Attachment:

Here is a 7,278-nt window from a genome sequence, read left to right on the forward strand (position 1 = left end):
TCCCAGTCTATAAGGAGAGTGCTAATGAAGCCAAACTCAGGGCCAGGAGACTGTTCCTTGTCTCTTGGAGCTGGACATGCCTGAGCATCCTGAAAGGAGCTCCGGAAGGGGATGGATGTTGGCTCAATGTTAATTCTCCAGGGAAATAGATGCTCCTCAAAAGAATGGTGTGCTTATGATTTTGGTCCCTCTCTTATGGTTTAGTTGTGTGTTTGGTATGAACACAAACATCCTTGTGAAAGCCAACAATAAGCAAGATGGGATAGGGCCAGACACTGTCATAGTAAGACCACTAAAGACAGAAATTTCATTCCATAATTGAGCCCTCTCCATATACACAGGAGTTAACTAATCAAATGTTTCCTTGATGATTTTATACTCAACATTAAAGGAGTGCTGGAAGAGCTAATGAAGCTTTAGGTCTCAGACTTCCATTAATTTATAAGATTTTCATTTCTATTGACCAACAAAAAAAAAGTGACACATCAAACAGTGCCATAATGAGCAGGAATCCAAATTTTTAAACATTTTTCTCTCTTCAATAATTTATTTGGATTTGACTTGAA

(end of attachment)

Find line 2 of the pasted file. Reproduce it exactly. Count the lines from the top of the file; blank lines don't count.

TCCCAGTCTATAAGGAGAGTGCTAATGAAGCCAAACTCAGGGCCAGGAGACTGTTCCTTGTCTCTTGGAGCTGGACATGCCTGAGCATCCTGAAAGGAGCTCCGGAAGGGGATGGATGTTGGCTCAATGTTAATTCTCCAGGGAAATAGATGCTCCTCAAAAGAATGGTGTGCTTATGATTTTGGTCCCTCTCTTATGGTTTAGTTGTGTGTTTGGTATGAACACAAACATCCTTGTGAAAGCCAACAATAAGCAAGATGGGATAGGGCCAGACACTGTCATAGTAAGACCACTAAAGACAGAAATTTCATTCCATAATTGAGCCCTCTCCATATACACAGGAGTTAACTAATCAAATGTTTCCTTGATGATTTTATACTCAACATTAAAGGAGTGCTGGAAGAGCTAATGAAGCTTTAGGTCTCAGACTTCCATTAATTTATAAGATTTTCATTTCTATTGACCAACAAAAAAAAAGTGACACATCAAACAGTGCCATAATGAGCAGGAATCCAAATTTTTAAACATTTTTCTCTCTTCAATAATTTATTTGGATTTGACTTGAA